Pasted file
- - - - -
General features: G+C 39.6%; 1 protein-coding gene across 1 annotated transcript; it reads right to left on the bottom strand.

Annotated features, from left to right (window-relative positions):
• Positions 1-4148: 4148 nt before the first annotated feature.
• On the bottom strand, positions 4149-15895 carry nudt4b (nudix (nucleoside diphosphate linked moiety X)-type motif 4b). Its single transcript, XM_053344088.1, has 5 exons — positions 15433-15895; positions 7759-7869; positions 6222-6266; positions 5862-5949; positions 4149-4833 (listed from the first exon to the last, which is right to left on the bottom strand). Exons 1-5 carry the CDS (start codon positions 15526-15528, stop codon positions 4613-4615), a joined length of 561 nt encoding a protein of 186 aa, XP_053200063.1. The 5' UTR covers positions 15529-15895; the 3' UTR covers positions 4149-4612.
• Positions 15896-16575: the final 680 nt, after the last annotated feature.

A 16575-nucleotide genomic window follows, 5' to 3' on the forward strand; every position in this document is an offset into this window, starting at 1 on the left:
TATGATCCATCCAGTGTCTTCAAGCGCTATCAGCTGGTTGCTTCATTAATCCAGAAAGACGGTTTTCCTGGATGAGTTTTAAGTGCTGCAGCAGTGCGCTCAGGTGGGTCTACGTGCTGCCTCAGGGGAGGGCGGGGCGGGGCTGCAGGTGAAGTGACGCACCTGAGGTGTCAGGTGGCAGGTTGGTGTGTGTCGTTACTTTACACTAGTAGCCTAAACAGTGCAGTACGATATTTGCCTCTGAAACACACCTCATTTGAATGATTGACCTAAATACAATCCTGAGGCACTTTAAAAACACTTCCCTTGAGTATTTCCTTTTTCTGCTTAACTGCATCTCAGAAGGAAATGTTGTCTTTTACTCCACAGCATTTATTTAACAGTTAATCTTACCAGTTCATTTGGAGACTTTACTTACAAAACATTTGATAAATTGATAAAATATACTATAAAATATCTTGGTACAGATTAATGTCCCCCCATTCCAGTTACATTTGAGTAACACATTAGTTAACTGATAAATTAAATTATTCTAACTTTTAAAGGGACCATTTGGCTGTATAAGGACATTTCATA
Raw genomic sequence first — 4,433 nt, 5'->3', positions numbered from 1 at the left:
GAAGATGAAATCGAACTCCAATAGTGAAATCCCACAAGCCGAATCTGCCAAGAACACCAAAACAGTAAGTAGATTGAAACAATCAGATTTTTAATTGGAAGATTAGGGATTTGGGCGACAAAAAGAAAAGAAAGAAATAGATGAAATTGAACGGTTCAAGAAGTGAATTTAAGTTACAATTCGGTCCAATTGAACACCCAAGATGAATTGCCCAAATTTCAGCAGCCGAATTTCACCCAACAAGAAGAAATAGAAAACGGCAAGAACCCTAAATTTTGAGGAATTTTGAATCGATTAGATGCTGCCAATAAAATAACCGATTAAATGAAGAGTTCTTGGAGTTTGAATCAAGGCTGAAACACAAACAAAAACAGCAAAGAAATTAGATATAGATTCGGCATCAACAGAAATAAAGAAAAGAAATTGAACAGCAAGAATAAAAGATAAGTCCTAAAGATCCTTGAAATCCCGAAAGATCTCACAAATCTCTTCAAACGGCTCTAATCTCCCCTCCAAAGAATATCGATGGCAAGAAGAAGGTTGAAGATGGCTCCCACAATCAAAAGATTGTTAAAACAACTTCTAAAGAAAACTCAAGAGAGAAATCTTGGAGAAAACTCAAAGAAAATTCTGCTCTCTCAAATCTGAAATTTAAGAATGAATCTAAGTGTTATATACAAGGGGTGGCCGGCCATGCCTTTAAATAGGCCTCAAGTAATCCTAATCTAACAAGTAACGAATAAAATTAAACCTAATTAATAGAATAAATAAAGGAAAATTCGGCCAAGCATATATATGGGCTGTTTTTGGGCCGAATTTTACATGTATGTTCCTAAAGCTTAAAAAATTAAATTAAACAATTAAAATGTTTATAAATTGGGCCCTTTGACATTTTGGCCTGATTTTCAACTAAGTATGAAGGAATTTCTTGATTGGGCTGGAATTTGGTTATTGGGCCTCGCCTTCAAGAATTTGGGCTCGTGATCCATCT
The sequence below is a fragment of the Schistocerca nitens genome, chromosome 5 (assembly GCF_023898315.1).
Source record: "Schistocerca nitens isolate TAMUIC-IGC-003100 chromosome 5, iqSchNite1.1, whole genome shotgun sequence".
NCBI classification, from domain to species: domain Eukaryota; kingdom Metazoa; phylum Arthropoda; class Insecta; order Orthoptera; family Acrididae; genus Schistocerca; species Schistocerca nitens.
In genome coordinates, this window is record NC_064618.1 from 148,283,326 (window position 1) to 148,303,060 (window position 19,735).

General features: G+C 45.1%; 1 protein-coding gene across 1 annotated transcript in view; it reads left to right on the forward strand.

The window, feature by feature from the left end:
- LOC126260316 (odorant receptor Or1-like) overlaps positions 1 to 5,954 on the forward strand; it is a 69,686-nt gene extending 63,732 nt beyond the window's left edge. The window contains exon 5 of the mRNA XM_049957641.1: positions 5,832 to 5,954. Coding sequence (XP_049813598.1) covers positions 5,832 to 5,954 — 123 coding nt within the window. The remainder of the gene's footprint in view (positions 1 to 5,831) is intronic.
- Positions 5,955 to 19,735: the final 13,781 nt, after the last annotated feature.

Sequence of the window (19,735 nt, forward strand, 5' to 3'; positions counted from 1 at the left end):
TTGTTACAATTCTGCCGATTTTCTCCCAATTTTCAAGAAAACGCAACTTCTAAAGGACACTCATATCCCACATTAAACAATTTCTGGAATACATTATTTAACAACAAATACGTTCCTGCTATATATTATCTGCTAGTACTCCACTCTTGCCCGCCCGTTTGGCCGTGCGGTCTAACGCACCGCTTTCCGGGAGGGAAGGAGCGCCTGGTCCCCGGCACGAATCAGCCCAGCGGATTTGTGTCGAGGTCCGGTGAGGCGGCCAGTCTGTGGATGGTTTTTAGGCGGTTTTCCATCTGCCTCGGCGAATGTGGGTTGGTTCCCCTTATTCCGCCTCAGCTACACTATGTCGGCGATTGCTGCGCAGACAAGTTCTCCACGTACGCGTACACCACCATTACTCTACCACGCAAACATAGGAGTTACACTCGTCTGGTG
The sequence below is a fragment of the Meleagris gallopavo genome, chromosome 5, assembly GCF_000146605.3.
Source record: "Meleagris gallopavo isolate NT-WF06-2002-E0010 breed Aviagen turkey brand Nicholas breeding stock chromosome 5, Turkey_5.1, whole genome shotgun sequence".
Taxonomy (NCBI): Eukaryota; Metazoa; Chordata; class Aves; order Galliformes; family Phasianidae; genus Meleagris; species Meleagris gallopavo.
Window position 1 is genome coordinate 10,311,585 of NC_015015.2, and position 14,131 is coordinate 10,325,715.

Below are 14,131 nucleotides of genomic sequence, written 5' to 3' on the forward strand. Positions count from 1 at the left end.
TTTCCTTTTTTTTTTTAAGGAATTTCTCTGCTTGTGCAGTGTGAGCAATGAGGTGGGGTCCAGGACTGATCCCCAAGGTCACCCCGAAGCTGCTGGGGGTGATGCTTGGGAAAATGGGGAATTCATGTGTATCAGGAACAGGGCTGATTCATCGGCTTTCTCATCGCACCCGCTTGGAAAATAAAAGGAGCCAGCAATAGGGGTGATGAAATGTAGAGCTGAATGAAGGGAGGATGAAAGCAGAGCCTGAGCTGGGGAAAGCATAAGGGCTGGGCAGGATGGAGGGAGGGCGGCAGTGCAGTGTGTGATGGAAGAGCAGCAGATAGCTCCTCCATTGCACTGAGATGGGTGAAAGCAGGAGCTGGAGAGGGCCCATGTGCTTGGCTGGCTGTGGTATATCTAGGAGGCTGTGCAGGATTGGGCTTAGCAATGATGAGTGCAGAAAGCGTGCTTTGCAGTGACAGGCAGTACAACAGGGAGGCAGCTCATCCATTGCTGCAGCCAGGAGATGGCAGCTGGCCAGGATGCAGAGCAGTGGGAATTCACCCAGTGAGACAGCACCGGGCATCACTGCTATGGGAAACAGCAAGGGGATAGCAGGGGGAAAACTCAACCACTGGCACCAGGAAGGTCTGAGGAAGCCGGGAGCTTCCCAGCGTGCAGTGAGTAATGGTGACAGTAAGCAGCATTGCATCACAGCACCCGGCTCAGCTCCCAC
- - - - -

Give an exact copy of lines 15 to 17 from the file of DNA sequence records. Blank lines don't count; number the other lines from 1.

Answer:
The window, feature by feature from the left end:
- LOC126260316 (odorant receptor Or1-like) overlaps positions 1 to 5,954 on the forward strand; it is a 69,686-nt gene extending 63,732 nt beyond the window's left edge. The window contains exon 5 of the mRNA XM_049957641.1: positions 5,832 to 5,954. Coding sequence (XP_049813598.1) covers positions 5,832 to 5,954 — 123 coding nt within the window. The remainder of the gene's footprint in view (positions 1 to 5,831) is intronic.
- Positions 5,955 to 19,735: the final 13,781 nt, after the last annotated feature.